The meeting with political leaders from Jammu and Kashmir was an important step towards development and progress, Prime Minister Narendra Modi said on Thursday, urging them to get on board with the process of redrawing assembly constituencies known as delimitation.
“Our priority is to strengthen grassroots democracy in J&K. Delimitation has to happen at a quick pace so that polls can happen and J&K gets an elected Government that gives strength to J&K’s development trajectory,” he tweeted.
“Our democracy’s biggest strength is the ability to sit across a table and exchange views. I told the leaders of J&K that it is the people, specially the youth who have to provide political leadership to J&K, and ensure their aspirations are duly fulfilled,” he wrote.
However, former Jammu and Kashmir Chief Minister Omar Abdullah, after the meeting, protested the centre’s moves to redraw constituencies in Jammu and Kashmir saying it was not needed.
“Why has Jammu and Kashmir been singled out for delimitation? We said delimitation was not needed. In other states, delimitation will be taken up in 2026, why has Jammu and Kashmir been singled out? If August 5 (2019) was to unite the state with India, then delimitation process defeats the purpose as we are being singled out,” Omar Abdullah told reporters.
Abdullah was among scores of politicians detained as the Centre on August 5 announced the abrogation of Article 370 that granted special status to Jammu and Kashmir.
After the state was turned into two Union Territories, Jammu and Kashmir and Ladakh, the government said Jammu and Kashmir would have an elected legislature and elections would be held soon after delimitation.
Elections are due in Jammu and Kashmir since 2018, when the BJP withdrew support from the then Mehbooba Mufti-led government.
According to Abdullah, most parties in Jammu and Kashmir are against delimitation. But he added that elections were a matter of time as “both the PM and Home Minister Amit Shah talked about their desire to see elections in J&K at the earliest.”
What Is Delimitation?
Delimitation is the redrawing of boundaries of an assembly or Lok Sabha constituency to reflect changes to the population of a region.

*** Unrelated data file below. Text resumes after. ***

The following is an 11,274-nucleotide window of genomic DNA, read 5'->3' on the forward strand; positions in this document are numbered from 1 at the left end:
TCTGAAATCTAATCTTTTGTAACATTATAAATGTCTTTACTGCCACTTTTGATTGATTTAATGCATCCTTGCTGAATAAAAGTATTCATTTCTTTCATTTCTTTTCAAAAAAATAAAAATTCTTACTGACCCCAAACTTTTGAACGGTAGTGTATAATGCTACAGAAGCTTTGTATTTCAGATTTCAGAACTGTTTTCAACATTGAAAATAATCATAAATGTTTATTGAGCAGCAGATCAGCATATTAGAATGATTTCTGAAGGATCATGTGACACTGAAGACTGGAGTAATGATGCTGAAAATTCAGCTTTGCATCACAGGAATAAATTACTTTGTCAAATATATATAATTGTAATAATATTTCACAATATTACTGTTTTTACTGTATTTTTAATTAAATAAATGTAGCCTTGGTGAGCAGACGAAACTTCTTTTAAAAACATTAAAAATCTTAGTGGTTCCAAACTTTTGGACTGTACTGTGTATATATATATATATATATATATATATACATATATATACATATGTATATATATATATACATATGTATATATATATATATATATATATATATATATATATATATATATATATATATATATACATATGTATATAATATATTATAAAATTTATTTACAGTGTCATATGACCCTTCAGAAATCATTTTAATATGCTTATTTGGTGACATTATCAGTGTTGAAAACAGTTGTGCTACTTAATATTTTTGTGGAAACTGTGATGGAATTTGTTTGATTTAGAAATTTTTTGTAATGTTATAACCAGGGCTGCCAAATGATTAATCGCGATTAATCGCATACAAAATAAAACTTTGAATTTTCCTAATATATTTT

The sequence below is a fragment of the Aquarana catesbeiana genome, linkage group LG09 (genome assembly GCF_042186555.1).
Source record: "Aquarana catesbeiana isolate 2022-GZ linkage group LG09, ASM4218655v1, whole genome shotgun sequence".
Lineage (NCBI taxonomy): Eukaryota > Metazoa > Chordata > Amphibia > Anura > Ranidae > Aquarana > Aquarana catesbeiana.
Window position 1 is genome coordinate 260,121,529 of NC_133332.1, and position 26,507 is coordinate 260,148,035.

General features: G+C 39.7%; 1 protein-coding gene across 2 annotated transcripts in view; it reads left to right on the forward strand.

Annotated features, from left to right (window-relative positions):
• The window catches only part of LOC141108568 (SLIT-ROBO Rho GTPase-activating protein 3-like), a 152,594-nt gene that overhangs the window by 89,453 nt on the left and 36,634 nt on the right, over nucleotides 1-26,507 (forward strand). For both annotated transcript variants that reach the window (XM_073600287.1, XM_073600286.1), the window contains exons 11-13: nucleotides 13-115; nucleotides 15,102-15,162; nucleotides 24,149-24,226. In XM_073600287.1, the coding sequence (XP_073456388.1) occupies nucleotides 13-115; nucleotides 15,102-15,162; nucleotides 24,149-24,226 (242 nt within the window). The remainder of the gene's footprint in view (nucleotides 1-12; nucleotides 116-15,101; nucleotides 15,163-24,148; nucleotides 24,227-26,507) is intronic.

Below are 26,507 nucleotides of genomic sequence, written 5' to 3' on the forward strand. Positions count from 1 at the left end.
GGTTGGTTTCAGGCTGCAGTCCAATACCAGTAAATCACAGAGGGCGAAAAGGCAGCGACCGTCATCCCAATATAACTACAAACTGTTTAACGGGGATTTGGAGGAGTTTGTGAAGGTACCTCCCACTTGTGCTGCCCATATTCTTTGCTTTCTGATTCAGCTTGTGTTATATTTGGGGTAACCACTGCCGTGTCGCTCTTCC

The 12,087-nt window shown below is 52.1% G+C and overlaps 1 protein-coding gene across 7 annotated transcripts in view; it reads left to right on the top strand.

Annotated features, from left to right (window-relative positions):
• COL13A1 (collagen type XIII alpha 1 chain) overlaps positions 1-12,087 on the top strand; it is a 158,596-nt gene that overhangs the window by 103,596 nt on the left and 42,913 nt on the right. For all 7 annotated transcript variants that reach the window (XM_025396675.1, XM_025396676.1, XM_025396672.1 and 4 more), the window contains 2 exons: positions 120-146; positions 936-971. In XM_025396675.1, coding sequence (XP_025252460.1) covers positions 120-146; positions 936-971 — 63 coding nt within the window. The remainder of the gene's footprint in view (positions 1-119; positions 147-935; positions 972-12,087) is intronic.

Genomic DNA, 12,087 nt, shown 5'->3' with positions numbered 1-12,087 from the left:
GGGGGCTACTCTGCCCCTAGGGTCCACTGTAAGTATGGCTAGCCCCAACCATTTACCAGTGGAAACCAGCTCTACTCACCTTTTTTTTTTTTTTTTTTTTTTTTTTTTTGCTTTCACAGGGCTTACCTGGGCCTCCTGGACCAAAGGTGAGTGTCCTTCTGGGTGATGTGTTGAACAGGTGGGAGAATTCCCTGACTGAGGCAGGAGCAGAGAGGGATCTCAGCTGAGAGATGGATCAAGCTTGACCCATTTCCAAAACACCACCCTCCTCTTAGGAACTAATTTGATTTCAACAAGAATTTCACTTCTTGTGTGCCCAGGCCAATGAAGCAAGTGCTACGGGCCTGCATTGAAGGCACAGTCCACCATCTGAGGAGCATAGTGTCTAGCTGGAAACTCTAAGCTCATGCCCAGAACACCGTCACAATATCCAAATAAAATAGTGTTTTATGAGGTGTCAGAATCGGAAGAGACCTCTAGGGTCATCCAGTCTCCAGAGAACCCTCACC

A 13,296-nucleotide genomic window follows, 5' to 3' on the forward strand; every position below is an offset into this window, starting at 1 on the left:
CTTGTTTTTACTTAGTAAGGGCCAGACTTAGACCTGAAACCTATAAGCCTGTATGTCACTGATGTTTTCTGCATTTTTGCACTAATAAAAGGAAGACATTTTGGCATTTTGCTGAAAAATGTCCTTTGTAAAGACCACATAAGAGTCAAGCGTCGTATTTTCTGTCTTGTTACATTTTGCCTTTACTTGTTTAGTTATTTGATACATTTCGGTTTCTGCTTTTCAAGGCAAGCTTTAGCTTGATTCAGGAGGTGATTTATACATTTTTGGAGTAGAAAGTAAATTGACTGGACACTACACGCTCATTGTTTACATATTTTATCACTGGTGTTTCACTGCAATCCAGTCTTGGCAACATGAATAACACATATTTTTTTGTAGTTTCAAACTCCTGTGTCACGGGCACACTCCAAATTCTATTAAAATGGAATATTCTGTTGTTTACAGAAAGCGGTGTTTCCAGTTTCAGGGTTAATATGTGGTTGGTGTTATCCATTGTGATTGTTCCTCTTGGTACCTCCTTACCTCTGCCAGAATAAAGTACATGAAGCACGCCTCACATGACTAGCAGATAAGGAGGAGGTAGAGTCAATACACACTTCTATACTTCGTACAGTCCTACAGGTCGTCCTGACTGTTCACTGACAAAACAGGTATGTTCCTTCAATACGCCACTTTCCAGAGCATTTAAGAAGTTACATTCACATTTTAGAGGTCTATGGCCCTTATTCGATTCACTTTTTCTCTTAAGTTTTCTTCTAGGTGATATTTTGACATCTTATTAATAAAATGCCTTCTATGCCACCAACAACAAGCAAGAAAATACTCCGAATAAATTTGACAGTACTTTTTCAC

The Delimitation Commission is an independent body and the executive and political parties cannot interfere in its functioning.
The Commission is headed by a retired Supreme Court judge and includes the Chief Election Commissioner or Election Commissioner and state election commissioners. Five MPs from Jammu and Kashmir are associate members, but their recommendations are not binding on the Commission.
Three National Conference MPs, including Farooq Abdullah, had boycotted meetings of the Delimitation Commission. They have indicated that they will join the meetings if the chairman of the Commission addresses their concerns, since a case is pending before the Supreme Court.
The National Conference and other parties have challenged the August 5 decision and the delimitation exercise before the Supreme Court.
Delimitation In J&K
Until it lost its special status, the delimitation of Jammu and Kashmir’s Lok Sabha seats was governed by the Constitution of India and that of assembly seats, by the Jammu and Kashmir Constitution and Jammu and Kashmir Representation of the People Act, 1957.
The last redrawing was in 1995 and based on the 1981 census. There was no census in the state in 1991. And after the 2001 census, the J&K assembly passed a law putting on hold delimitation till 2026.
What It Means For Jammu And Kashmir
After the loss of special status, both Lok Sabha and assembly seats are to be demarcated under the Constitution of India. A fresh Delimitation Commission was set up last year. It got an extension because of the Covid crisis.
According to the Jammu and Kashmir Reorganisation Act of 2019, the new legislature in J&K will have 90 seats, seven more than the previous assembly, after the constituencies are demarcated afresh.
The strength of the Jammu and Kashmir assembly was 87 before 2019, including four seats in Ladakh. 24 Assembly seats are vacant as they fall under Pakistan-occupied Kashmir (PoK).
Why Is It Controversial?
Of 87 seats, 46 are in Kashmir and 37 in Jammu.
Since the delimitation is based on the census, several groups in Jammu have been strongly opposing delimitation based on the 2011 census. Per the 2011 census, Kashmir’s population is over 68 lakh against 53 lakh in Jammu. This means Kashmir will get more seats in terms of the population ratio.
What About Other States?
The last delimitation was held in 1994-1995 when the former state was under President’s Rule; the number of seats in the J&K assembly was increased from 76 to 87. Seats in Jammu went up from 32 to 37 and in Kashmir, from 42 to 46 seats.
In 2002, the process was put on freeze till 2026 by the National Conference government, on the heels of the NDA government at the Centre. It was decided by parliament that a Delimitation Commission will be set up after 2026 to decide on the redrawing of Lok Sabha constituencies across the country.
When the boundaries are redrawn again, the Lok Sabha are expected to go up from 543 to 888 seats. Rajya Sabha seats are expected to increase from 245 to 384.
With inputs from NDTV